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Telemedicine for Retina Specialists

Ready for telemedicine? Here’s what you need to know to get prepared…if it’s available at all from your doctor.

It’s May 2020 and we are in the midst of the pandemic.  In most states, stay at home orders have been in effect for about 6 weeks and healthcare has been moving along with guidelines designed to not stress our healthcare system.

In March, the American Academy of Ophthalmology and Centers for Disease Control and Prevention made strong recommendations to ophthalmologists to reduce patient care to those with urgent and emergent conditions.

About the same time, the American Academy of Ophthalmology and CMS introduced several changes to promote the use of telemedicine as an alternative to face-to-face examinations.  The idea is to reduce COVID-19 exposure to ourselves, our staff and patients.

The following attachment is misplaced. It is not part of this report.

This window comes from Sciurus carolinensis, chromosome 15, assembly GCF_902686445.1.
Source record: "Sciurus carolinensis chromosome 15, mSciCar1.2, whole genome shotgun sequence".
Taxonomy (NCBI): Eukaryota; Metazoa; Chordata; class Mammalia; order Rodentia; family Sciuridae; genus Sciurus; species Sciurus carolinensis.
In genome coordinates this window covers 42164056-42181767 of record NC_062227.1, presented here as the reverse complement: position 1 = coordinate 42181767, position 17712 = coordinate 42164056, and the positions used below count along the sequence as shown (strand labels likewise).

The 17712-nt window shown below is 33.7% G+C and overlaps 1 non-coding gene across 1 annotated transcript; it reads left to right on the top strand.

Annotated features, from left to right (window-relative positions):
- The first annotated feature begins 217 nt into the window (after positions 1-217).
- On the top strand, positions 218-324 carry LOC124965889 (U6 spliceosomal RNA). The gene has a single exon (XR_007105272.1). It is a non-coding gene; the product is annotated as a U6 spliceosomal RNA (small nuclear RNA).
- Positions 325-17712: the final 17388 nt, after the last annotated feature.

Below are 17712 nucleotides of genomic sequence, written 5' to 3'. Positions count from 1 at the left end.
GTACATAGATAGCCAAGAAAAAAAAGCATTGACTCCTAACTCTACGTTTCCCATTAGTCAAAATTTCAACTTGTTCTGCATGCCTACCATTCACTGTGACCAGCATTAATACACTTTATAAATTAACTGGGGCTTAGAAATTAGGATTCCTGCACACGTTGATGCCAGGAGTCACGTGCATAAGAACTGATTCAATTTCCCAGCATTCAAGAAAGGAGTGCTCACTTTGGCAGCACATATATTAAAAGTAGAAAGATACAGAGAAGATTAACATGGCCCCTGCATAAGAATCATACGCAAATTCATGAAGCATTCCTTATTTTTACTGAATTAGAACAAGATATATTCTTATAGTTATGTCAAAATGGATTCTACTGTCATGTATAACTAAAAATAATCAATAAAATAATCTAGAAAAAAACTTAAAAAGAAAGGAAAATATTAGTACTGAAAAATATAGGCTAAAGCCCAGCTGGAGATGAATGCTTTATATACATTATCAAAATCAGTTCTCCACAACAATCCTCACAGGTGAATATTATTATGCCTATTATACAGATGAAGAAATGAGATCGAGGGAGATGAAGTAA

What is Telemedicine?

Until the pandemic, telemedicine was probably used loosely to refer to the remote screening and management of patients.  Telemedicine has the potential to help patients in remote areas (rural communities, war zones) where healthcare is sparse.  Telemedcine has the potential to screen and triage patients, but since the pandemic, telemedicine might substitute as an office visit if you are unable or unwilling to expose yourself to others who might be infected. 

Most commonly, telemedicine uses our phones and computers to create audio-visual connections between patients and providers.

While the exact platforms (digital programs) vary from office to office, a connection providing audio and visual information is at the core of effective telemedicine.

Common platforms for telemedicine include:

  • Face Time
  • Facebook Messenger Video
  • Google Hangouts
  • Zoom
  • Go-to-Meeting 
  • Skype
  • Others

Many of us are already using these platforms for connecting with friends, family and business colleagues.  Ask your own doctor/healthprovider to see what platforms they are using.

What You Need for Your “Appointment”

In most cases, you’ll need your smart phone.  While an Internet connection and a computer may suffice, it may add technical complexity to speaking with your provider.